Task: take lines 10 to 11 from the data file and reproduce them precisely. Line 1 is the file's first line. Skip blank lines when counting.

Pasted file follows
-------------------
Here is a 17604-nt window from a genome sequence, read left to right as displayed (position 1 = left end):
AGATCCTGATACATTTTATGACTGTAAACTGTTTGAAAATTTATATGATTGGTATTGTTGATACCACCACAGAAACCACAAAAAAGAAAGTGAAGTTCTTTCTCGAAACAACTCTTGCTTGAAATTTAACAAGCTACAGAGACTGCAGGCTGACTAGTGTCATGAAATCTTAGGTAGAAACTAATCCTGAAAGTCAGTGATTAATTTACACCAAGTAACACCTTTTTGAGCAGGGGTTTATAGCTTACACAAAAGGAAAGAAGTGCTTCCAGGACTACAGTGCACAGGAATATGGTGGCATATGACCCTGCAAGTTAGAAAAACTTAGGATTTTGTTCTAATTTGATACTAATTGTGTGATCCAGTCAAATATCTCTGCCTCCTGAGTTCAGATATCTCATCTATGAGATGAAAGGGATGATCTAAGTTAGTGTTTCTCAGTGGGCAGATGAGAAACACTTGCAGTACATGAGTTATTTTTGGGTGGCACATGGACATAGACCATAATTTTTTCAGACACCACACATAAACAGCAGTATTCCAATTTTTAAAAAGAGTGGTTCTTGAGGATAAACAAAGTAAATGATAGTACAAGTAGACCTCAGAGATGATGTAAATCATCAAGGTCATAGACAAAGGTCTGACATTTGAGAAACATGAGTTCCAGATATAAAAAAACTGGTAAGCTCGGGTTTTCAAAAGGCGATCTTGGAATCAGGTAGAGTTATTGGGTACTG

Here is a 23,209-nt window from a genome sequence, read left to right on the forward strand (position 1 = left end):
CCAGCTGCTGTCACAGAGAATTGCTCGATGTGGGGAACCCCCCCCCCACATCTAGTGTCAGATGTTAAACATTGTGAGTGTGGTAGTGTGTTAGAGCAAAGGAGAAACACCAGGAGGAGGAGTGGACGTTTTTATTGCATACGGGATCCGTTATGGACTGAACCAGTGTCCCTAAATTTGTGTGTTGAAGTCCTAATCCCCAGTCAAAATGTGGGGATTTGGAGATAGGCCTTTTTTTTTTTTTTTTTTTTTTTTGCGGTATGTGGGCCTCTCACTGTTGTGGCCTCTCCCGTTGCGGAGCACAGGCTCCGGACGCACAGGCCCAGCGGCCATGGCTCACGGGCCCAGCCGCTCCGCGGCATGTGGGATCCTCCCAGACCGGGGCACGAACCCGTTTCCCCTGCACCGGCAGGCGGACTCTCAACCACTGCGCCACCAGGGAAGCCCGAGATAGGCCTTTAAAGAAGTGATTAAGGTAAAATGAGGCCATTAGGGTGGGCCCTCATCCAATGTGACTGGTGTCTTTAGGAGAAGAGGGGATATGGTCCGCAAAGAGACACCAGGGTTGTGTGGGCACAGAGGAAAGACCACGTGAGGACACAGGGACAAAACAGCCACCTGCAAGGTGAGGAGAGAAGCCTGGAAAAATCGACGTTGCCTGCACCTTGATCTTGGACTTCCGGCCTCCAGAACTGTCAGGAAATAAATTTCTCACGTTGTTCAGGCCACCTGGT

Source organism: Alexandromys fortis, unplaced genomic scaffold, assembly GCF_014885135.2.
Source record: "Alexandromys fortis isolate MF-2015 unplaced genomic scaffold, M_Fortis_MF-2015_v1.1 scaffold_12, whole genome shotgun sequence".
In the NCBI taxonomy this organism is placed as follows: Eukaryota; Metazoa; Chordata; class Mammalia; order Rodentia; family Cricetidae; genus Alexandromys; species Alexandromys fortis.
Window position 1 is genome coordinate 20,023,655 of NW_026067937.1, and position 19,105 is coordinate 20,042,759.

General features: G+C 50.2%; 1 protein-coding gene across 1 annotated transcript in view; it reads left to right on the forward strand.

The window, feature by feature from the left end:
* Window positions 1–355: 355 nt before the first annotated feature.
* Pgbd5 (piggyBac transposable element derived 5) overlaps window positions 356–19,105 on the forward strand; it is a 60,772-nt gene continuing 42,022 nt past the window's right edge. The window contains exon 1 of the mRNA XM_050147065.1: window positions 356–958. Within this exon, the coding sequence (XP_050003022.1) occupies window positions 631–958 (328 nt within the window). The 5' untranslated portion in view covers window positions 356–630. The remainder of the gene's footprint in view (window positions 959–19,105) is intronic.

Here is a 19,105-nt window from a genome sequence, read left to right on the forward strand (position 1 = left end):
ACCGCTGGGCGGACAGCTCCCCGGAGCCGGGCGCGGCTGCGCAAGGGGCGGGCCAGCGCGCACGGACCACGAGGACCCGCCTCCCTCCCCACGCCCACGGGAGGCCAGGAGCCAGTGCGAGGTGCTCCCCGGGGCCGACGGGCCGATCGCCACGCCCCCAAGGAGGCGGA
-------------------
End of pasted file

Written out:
The window, feature by feature from the left end:
* Window positions 1–355: 355 nt before the first annotated feature.